The following timepiece auction analysis post is by Chris Meisenzahl. He is a long-time watch enthusiast and daily Speedmaster Pro wearer. He blogs at The Pretense of Knowledge and can be followed on Twitter at http://twitter.com/speedmaster.
It’s just about that time again, for the 2011 Only Watch Auction. The auction, managed by Antiquorum, bills itself as: “40 Of The World’s Greatest Watchmakers Together For Research On Duchenne Muscular Dystrophy.” When they say ” World’s Greatest Watchmakers” that’s not just hyperbole (as is too often present in the superlative watch industry). This is the real-deal. The Only Watch Auction really is a who’s who of the finest brands (e.g. Audemars Piguet, De Bethune, Glashütte Original, MB&F, Patek Philippe, and many more). The auction and the timepieces are too involved to run every year, so the charity event is held every other year, dating back to 2005. Frankly, some of these pieces are so amazing it’s impressive that it can be pulled-off even every other year. (pictured at right is Lot #29, the Montblanc “Collection Villeret 1858”)
The auction is held in Monaco at the Hotel Hermitage; it would be hard to conceive of a more exclusive place to bring the finest contemporary manufacturers and watches together. Each manufacturer is invited to present and donate a unique timepiece for the auction. Manufacturers get fantastic exposure and goodwill, the charity gets needed funds, us fans get to drool over the timepieces. Everyone wins. Worth noting, 100% of the proceeds from the auction go to research.
Let’s take a quick look at three of the items that really interest me. The official list of watches and descriptions is a good place to go, after seeing how Ariel documented all of the 2011 watches (with pics) back in May. Some of the timepieces are feats of engineering, some are works of art, some are both. I say timepieces and not watches if for no other reason than the always iconoclastic Ikepod is presenting an hourglass (lot #23) for 2011! It’s a limited edition of one (see non-limited flavor). It’s fantastic. Something a little different from one of my favorite brands. The “Wish Price” for this item is 15,000 – 25,000. Compared to the other items in this auction the hourglass is a steal. And you’ll never need to get it serviced as long as you never drop it.
There’s no way to do this collection justice without mentioning the Bernhard Lederer Gagarin Tourbillon (lot #4). It’s over-the-top, extremely cool, and guaranteed to get scraped on every door jam you walk past. But you won’t care. The theme is a commemoration of Yuri Gagarin’s famous trip. The movement of course is a tourbillon that seems to hang precariously over the rest of the dial, and is visible through a magnifying glass. The ring holding the magnifying glass is intended to be reminiscent of the hatch on the Vostok-1 spacecraft. [Oh, and the video is not to be missed.] Imagine if someone took the famous Rolex cyclops window and got carried away with it. On to the tourbillon itself. This is the fun part; the tourbillon rotates not twice an hour, not every sixty minutes, it rotates once every 108 minutes! Why? Because, Yuri Gagarin orbited the earth in 108 minutes. Clever. The details: manual wind, three mainspring barrels, and 35 jewels. The “Wish Price” for this item is EUR 200,000 – 300,000.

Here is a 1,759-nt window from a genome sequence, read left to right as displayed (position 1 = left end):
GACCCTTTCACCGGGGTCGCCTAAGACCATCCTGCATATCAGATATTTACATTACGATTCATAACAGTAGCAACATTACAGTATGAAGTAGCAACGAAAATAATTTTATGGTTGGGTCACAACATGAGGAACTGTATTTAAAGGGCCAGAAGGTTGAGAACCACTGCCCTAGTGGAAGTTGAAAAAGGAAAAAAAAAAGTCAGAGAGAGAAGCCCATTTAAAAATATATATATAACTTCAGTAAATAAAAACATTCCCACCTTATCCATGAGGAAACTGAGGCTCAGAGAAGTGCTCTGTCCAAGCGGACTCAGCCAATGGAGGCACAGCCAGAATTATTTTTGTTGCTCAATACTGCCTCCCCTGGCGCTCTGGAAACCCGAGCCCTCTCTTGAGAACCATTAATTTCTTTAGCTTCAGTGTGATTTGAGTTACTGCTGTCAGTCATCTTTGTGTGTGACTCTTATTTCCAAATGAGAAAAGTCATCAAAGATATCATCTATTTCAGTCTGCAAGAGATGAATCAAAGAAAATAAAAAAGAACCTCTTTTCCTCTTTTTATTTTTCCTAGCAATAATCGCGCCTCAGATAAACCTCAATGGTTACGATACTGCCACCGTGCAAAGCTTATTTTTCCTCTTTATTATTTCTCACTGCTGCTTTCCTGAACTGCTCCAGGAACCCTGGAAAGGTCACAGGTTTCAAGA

The Montblanc 1858 collection Replica 1858 Collection is a collection, not a single watch. While the present collection comprises 2 models, two kinds of dials (blue and black), and three variations of the Small Second (black dial, blue dial and limited edition), it’s very likely that more models and complications will be created. We are awaiting it!One last thing that we like: Montblanc didn’t name it that their “Pilot Watch”, and concentrated on the legacy aspect instead. This is not a pilot watch. Yes, the artists of the 1858 Little Second were clearly inspired by the Minerva Pilot Chronograph of this 1930’s. The large half-onion-shaped crown, the large case (it is 44mm), black dial, with powerful contrasting big luminescent Arabic numerals, along with vintage-inspired cathedral hands remind of this Minerva pilot watches.However as it’s a sapphire pane in the case-back, it doesn’t obey the requirements for pilot’s watches. Pilot watches need to be antimagnetic, and therefore they’re often outfitted with a soft-iron situation that encircles the movement within the watch case; a so-called Faraday cage. You receive it, with a soft-iron case around the motion, that sapphire pane from the case-back wouldn’t make much sense. And altogether it is a great deal more pleasant to check out the nicely decorated movement, and revel in the slim profile of this watch (such a gentle iron case needs additional space, and thus the watch gets thicker.)